It’s not exactly a secret that we should be reading more and Snapchatting less, so I picked out five books worth getting off the screens and into the pages. I get it — it’s hard to find time to read books outside of school when you’ve already got three hours of logarithms, 75 French conjuguemos problems and a Shakespearean play to analyze. But finding those extra 30 minutes right before bed to get under the covers and open a good book is SO worth it. Maybe you have to lose that last episode of “The Office” or close out of the Instagram tab, but that’s not exactly a deal breaker. I may not be a novel connoisseur, but trust me when I say that these books will help you see why reading can be fun — contrary to the beliefs of almost any high schooler enrolled in an English class.
When my grandma recommended “Beartown” to me, I ignored her — I had absolutely no interest in reading a book about a junior hockey team in a dinky city called Beartown, W. Va. I thought I would more or less be reading about my cousin’s hockey team and their big win he wouldn’t shut up about for two months, but the book’s theme is something completely different: covering up dark secrets. “Beartown” follows a rape by the star player on the hockey team and how his status in the town protects him from the true allegations against him. It isn’t necessarily a light read, but one that’s left me contemplating how we prioritize male star athletes in our society today.
Rich People Problems
Over 2 million copies sold and $238 million in movie profits later, I’m sure you’ve heard about the bestselling-book-turned-blockbuster that no rom-com enthusiast would shut up about: “Crazy Rich Asians.” But this is another in the three-book series. “Rich People Problems” is the third book after “China Rich Girlfriend.” It’s the perfect fun and flashy light read for when you’ve finished all your kinetics worksheets for chem. Reading it lets you experience a lavish lifestyle of billion dollar jewel collections, private jets with massage clinics inside them and countless designer outfits (one for each vacation home, obviously) you never knew existed — because they only exist if you’re a billionaire. Focused around the Young family dynasty, the story follows the endless family drama of who-will-get-what in the will of the oldest Young, Su Yi. The surprisingly relatable insanity of the Young family had me wishing I too could jet off to a private island in the Maldives just because I wasn’t in the mood to talk to my family.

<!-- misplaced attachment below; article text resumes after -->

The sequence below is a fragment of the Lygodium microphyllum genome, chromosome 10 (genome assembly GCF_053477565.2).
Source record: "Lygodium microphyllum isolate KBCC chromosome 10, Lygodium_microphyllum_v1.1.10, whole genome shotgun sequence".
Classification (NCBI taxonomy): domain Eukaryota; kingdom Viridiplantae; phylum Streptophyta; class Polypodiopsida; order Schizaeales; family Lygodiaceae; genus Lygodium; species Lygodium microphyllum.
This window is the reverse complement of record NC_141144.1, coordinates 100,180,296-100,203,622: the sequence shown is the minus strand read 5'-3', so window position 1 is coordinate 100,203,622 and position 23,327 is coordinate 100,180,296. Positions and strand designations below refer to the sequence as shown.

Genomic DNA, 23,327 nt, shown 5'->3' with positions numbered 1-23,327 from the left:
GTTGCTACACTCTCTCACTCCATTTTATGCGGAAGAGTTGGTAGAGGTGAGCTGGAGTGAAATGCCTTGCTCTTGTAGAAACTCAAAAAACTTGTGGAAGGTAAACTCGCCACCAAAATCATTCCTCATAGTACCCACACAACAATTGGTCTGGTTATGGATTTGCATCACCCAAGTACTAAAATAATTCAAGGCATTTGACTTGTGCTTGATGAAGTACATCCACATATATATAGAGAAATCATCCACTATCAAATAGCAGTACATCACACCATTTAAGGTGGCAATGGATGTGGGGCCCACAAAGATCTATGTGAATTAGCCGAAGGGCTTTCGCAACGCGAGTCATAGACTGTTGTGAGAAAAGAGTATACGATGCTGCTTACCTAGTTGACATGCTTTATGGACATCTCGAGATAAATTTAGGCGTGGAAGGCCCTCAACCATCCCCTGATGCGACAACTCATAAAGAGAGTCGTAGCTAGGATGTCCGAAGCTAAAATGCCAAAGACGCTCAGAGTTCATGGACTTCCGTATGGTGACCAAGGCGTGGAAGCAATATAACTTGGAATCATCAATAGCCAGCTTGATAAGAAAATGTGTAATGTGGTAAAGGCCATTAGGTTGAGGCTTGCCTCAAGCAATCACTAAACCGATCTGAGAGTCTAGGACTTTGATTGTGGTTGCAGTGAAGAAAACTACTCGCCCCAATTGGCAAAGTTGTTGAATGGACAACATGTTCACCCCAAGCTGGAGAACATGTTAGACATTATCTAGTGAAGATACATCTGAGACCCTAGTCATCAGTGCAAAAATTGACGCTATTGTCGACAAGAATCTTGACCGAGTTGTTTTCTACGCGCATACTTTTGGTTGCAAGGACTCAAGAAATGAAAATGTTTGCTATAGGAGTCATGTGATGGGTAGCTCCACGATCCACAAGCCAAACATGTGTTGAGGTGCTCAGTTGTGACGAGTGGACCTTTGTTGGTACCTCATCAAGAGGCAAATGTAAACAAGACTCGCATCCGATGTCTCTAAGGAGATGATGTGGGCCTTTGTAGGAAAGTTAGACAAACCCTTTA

Everything I Never Told You
I’ve never been that invested in mysteries — no, not even playing “Clue” — but following the mystery of Lydia Lee’s death in “Everything I Never Told You” made me feel like Watson helping out Sherlock on his latest case. The book’s a quick read and took me just one plane ride from KCI to JFK to finish. It’s centered around the mysterious disappearance of “perfect child” Lydia, whose body is found at the bottom of the lake and thought to be a suicide. When her parents try to understand what could’ve gone wrong, they realize that they may have never really known their daughter (cue me getting sucked further into the mystery).
I’ll Give You The Sun
Until I read “I’ll Give You the Sun,” I’d never had any interest in becoming an artist. Following the viewpoints of a set of artistic twins, Jude recounts the later teenage years of their lives and Noah follows the earlier years as they both work to become artists like their mom and get into their dream art school. I can’t help but wish that instead of daydreaming, I could paint in my head the way the characters do. Noah’s chapters are interrupted continuously with ideas for paintings and sculptures that pop into his head as he goes through life, giving me ideas for everything I’d paint if I had any art talent at all. Their relatable sibling-fights of ignoring each other for over a week, ripping up the other’s picture because it was better than their own and lying about who they had a crush on made me laugh and cry. I still wouldn’t call it a heavy read, rather a fun and fast-paced book you could finish on a day off.
Lost and Wanted
My 7-year-old self was convinced that there were ghosts living in the walls waiting to come out when I was asleep. Physics professor Helen Clapp in “Lost and Wanted” isn’t quite convinced that there are ghosts in her walls, but when she and her son begin seeing and receiving calls from her recently dead close friend Charlie, she becomes a bit concerned. The book follows her struggle to understand what’s going on with her (dead?) friend. The disturbance of a dead man’s connection to life wasn’t cheesy and spooky like I was worried it may be considering most “Scooby Doo” episodes I’ve seen, but actually kept me interested the whole read.